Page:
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About bktz

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    2013 Fall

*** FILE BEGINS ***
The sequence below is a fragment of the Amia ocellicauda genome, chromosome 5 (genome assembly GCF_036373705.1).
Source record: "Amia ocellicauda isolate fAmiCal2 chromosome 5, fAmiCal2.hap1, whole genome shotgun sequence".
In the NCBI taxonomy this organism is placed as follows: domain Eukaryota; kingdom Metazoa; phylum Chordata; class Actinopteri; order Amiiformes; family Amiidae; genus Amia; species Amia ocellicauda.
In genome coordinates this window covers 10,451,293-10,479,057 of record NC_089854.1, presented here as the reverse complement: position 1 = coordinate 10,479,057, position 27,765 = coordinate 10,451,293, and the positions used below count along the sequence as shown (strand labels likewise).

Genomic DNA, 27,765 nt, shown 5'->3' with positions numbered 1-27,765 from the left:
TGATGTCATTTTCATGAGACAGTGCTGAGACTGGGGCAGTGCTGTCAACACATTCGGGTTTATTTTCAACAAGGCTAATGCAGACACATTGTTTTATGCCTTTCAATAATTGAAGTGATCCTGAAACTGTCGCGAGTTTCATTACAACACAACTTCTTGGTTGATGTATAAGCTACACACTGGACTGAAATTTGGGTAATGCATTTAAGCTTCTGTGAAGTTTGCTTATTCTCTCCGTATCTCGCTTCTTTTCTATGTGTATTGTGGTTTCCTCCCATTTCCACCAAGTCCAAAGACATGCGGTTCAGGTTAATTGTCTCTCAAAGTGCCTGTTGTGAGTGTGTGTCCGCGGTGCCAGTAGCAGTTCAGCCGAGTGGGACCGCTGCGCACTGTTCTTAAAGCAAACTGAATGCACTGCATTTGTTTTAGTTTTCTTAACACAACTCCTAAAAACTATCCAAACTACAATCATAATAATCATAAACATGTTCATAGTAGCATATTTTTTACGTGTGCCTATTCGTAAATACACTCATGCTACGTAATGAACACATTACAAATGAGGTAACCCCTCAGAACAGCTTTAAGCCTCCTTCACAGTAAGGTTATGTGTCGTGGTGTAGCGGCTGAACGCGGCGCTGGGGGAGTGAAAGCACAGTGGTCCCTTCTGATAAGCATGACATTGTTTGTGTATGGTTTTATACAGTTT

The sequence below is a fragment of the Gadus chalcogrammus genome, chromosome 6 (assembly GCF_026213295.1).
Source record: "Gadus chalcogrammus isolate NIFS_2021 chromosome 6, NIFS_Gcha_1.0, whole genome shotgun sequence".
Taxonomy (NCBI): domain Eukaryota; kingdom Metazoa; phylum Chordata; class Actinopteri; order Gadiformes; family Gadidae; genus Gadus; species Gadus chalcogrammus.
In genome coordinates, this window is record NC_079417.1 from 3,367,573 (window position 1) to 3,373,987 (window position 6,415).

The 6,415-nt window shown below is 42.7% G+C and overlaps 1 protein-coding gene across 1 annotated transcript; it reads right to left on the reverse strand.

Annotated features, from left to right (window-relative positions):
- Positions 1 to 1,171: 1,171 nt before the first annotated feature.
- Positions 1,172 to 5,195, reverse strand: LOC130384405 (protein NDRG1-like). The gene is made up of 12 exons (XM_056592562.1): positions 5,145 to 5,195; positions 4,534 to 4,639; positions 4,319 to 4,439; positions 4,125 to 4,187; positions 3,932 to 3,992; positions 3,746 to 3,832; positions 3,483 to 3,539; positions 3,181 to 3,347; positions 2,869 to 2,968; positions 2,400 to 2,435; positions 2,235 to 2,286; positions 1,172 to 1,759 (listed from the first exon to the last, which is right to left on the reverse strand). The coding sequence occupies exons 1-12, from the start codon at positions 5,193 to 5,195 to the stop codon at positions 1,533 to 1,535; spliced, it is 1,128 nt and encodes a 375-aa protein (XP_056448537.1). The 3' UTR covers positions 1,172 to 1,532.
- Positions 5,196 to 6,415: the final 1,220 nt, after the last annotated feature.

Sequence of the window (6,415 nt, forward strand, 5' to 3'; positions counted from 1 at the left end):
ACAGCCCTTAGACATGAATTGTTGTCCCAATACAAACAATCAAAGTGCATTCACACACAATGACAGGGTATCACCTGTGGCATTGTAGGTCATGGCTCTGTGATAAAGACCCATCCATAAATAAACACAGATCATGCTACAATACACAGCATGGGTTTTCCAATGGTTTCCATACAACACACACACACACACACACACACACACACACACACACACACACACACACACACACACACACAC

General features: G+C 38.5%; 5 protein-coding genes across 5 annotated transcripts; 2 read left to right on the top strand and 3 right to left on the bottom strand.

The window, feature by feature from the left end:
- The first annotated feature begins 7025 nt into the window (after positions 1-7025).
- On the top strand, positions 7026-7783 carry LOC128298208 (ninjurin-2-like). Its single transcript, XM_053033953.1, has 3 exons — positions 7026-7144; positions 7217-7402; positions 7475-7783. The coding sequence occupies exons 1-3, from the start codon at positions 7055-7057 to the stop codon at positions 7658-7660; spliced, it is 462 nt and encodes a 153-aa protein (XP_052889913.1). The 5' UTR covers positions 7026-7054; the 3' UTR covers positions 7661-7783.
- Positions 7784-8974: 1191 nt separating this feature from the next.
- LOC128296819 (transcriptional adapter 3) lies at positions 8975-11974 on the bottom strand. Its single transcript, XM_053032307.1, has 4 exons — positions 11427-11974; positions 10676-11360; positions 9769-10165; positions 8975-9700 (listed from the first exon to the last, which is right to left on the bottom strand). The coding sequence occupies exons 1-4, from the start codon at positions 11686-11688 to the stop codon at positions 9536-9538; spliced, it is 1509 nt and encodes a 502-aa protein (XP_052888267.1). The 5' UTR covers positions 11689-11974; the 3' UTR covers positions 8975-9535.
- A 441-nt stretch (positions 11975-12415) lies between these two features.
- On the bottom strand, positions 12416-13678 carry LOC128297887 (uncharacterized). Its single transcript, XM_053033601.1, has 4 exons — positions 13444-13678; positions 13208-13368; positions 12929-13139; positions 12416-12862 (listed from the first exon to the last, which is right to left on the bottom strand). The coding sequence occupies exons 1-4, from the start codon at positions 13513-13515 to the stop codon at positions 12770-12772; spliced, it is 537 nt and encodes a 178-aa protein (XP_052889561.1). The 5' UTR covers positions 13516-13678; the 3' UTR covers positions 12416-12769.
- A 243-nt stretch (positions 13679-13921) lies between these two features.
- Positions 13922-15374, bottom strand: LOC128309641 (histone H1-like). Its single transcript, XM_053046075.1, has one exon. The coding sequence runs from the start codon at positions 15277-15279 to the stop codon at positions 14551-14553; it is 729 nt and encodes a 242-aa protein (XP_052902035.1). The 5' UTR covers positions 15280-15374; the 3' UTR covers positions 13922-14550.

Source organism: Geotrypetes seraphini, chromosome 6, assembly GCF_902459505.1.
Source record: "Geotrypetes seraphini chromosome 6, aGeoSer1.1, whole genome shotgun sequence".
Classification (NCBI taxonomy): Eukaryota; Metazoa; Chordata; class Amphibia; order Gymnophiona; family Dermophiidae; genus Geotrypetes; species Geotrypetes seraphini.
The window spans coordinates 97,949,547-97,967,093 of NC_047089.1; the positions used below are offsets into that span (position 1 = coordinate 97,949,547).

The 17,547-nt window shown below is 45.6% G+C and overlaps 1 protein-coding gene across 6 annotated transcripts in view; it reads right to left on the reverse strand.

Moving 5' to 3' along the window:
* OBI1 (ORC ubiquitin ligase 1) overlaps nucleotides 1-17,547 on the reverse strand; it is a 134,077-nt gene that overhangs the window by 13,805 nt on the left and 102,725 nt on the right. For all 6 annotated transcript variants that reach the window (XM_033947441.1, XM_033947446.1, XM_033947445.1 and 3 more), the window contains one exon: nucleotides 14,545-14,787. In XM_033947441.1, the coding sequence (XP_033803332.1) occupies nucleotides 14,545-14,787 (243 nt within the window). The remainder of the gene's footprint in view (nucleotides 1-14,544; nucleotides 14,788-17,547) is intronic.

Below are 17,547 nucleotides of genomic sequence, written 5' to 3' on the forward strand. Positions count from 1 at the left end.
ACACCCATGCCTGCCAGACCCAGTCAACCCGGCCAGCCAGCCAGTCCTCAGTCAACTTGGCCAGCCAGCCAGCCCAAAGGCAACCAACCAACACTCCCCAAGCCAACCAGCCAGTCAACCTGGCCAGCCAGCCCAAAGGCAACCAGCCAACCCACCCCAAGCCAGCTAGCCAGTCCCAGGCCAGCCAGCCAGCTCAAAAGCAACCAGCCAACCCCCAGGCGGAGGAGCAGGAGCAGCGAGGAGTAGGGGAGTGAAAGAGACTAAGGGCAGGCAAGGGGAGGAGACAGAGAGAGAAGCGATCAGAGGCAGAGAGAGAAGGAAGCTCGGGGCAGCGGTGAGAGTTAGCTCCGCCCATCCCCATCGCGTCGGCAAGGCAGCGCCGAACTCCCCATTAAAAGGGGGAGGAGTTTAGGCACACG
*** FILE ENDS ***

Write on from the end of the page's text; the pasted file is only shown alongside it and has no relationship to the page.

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  1. Previous Schools (Name, type, or tier): Top 10 Previous Degrees and GPAs: Economics BS, 3.6 GRE Scores (Verbal/Quantitative/Analytical Writing): 170 / 165 / 5.5 Previous Work Experience (Years, Type): 4 years - two domestic in the private sector, two abroad with an NGO Math/Econ Background: Significant - intermediate-level micro and macro, stats, econometrics, advanced econometrics, multivariable calculus, linear algebra Foreign Language Background (if applicable to your program): Intermediate-level French, survival-level local language abroad Intended Field of Study in Grad School: Public Policy/International Relations Long Term Professional Goals: International relations field, US-based (e.g. State Department, etc.) Schools Applied to & Results: Princeton Woodrow Wilson School (Accepted, full tuition + stipend), Harvard Kennedy School (Accepted, $0), Johns Hopkins SAIS (Accepted, $20k/yr) Ultimate Decision & Why: WWS. It came down to HKS vs WWS, and I went with WWS not just for the money, but for what it represents - it seems the school is much more heavily invested in each of its students than at HKS. My impression is there's a ton of individual attention, career support, etc., and though I initially saw the smaller cohort size as a downside, I realized along the way that if the 60-70 people in your class are awesome (and they all seem to be), then it's actually a benefit to be able to get to know them all really well. Advice for Future Applicants: Work first!! I've seen other advice on here that says "you CAN go to grad school straight out of undergrad," and that's true, but unless you really, really know what you want to do, it's probably not a good idea. And even if you do know what you want to do (what I thought I wanted to do at 22 is still pretty close to what I'm planning now), I'd suggest going and doing it for a while, even if it's at a lower level, and then going back to school because you'll bring more to the table and be able to put your classroom experiences into the context of the working world you've seen.